After an emotional public hearing, and a debate about font size, the King County Board of Health imposed a new rule on crisis pregnancy centers, many of which are faith-based, requiring them to post signs saying they’re not health care facilities.

Share story

Facilities commonly referred to as “crisis pregnancy centers,” many of which are faith-based, will be required to post a sign telling patients they are not health-care facilities, under a new rule approved Thursday by the King County Board of Health.

After emotional public testimony, mostly against the signs, nine of 10 board members voted for the rule saying their action was meant to bring transparency and accurate information to pregnant women. Only Metropolitan King County Councilmember Kathy Lambert dissented.

“I believe women who are pregnant deserve complete, accurate and timely information about their health care and options,” said board Chairman Rod Dembowski, a King County Council member. “These centers are unregulated and are often staffed by volunteers and employees who lack medical training or licensure.”

At least eight of the pregnancy centers operate in King County, according to the feminist group Legal Voice.

Most Read Stories

Unlimited Digital Access. $1 for 4 weeks.

A report by Legal Voice, included in the Board of Health records for the regulation, said the centers give medically inaccurate information about abortion and some don’t tell patients that they don’t provide abortions or make referrals involving abortion and contraception. The group’s report was based on visits to the centers by trained volunteer college and law students.

Employees and supporters of the centers strongly disagreed.

“That report was an absolute lie,” said Kim Triller, executive director of Care Net of Puget Sound.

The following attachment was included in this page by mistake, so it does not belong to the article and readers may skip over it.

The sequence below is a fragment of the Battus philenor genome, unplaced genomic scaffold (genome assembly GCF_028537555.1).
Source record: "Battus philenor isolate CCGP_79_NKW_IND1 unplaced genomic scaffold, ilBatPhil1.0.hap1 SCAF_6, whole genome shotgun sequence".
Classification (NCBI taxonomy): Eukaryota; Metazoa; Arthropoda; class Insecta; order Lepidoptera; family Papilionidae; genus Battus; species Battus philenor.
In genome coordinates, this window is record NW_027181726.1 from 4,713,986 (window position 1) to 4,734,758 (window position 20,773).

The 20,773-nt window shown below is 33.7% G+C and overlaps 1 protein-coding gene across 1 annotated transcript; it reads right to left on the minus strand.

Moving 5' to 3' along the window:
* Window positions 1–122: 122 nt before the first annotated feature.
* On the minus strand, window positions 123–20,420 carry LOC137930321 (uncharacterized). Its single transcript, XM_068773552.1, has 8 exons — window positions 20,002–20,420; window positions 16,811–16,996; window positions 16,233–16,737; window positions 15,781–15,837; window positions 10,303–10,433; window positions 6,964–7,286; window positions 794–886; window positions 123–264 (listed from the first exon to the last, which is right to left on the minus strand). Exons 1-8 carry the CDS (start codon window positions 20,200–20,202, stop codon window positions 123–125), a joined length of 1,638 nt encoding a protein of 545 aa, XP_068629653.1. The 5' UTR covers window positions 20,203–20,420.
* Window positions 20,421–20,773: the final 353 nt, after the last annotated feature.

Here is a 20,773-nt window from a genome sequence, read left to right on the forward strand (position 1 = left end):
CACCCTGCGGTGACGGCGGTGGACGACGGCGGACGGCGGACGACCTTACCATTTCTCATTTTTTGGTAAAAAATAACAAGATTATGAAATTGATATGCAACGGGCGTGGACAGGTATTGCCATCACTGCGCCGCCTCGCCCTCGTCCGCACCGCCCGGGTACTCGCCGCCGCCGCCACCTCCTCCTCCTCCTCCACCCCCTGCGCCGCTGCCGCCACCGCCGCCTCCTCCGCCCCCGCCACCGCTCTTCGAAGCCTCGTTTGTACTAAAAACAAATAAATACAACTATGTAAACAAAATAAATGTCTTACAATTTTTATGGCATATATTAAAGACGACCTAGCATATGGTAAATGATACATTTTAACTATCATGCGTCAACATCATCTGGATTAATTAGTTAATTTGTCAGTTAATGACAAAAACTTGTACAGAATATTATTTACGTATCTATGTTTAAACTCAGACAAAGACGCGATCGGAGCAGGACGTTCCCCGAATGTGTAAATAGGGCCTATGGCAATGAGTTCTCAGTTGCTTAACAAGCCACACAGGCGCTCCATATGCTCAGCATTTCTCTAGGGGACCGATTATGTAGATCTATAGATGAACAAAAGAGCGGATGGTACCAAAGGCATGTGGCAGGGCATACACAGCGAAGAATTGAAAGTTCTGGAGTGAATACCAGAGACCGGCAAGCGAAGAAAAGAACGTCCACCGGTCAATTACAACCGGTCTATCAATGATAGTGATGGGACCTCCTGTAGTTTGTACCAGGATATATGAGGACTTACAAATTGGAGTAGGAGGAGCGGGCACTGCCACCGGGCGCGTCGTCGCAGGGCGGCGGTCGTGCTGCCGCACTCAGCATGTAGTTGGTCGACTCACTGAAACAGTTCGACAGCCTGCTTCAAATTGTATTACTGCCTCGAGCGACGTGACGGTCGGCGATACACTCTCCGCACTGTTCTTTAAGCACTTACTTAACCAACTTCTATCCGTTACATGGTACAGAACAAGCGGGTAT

“They did tell me about all options available,” said Jessica Johnson of Seattle, who said when she was pregnant more than a year ago, Care Net provided her an ultrasound and parenting classes at no cost. “Everyone knows where you can go if you want an abortion,” Johnson said.

Lambert offered similar reasoning for her dissent, saying an internet search will provide options for contraception and abortions.

Jonny Nicoli, a supporter of the centers, scoffed at the idea that the rule just required signs. “That’s the same way a powerful government oppressed the Jewish population, by putting up signs,” he said.

Board members Deborah Juarez and M. Lorena González, both Seattle City Council members, said the new requirement wouldn’t close the facilities down.

“When a woman walks in she should know ‘I’m not in a clinic,’ or ‘I’m in a facility where wonderful people are offering faith-based services,’” Juarez said.

González said the rule aims to ensure that women are not deceived by health care information given by people who are not qualified to dispense it.

The new rule requires that the pregnancy centers, also known as limited-service pregnancy centers, post a sign saying, “This facility is not a health care facility.” That sentence must be posted in 10 languages, including English, with all of the languages in 48-point type size.

Board members said they intended for the sign to be posted in entry ways or waiting areas, so that it’s readable to people.

The exact size of the sign led to debate and votes on amendments. Lambert proposed that signs should be 8.5 by 11 inches. Only Sally Bagshaw, a Seattle City Councilmember supported that amendment. “We’re fooling ourselves to think we can do it on 8-and-half by eleven,” said Dr. Bill Daniell, a board member.

The board voted that the sign should be at least 11 by 17 inches.

Failure to post a sign could lead to fines of $100 per day. Violations would be complaint-based, Dembowski said. A staff report said enforcement would cost be roughly $40,000 a year.

Pro-choice groups have been pressing for more disclosure from the pregnancy centers for years. Legal Voice and Planned Parenthood Votes Washington published a report in 2011 based on volunteer visits to several local centers in 2008 and 2009. Legal Voice said it updated the report with visits in 2016 and this year.

Dembowski said the board has been dealing with the issue for more than year, mostly on the legal aspects about the government compelling speech by the centers.

He said the rule has been reviewed and refined with attorneys considering case law and similar regulations, including one in California upheld by the Ninth Circuit Court of Appeals.

“I’m comfortable we’ve narrowly tailored the regulation to achieve a legitimate public health interest,” he said.